Leaders of the four major Franciscan branches have asked Pope Francis to consider allowing a dispensation from the canon-law requirement that the head of a religious order must be an ordained priest.
According to Catholic World News (April 10, 2017) posting of a report by the Catholic News Service, at an April 10 meeting, the leaders of the four major Franciscan orders—the Friars Minor, Capuchins, Conventual Franciscans, and Third Order Franciscans—asked the Pontiff to consider whether a brother could be elected as superior of a Franciscan order. St. Francis himself was not ordained as a priest, they observed. “With us, Pope Francis is looking at the possibilities for moving this project forward,” said Father Michael Perry, the minister general of the Friars Minor.
The report notes that at a Synod of Bishops on religious life in 1994 the issue was brought up and a special commission was set up in 1996 to study a proposal but the commission never produced an answer.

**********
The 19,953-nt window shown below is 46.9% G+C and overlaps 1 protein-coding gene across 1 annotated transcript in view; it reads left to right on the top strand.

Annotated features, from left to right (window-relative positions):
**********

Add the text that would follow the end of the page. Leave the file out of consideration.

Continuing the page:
The CNS report further states, the rules governing eligibility for leadership in religious orders with a strong mix of brothers and priests – especially if those orders, like the Franciscans, were founded without distinction between lay and ordained – has been going on since the Second Vatican Council.
The council’s decree on religious life said, “Monasteries of men and communities which are not exclusively lay can, according to their nature and constitutions, admit clerics and lay persons on an equal footing and with equal rights and obligations, excepting those which flow from sacred orders.”
For the entire report, click here.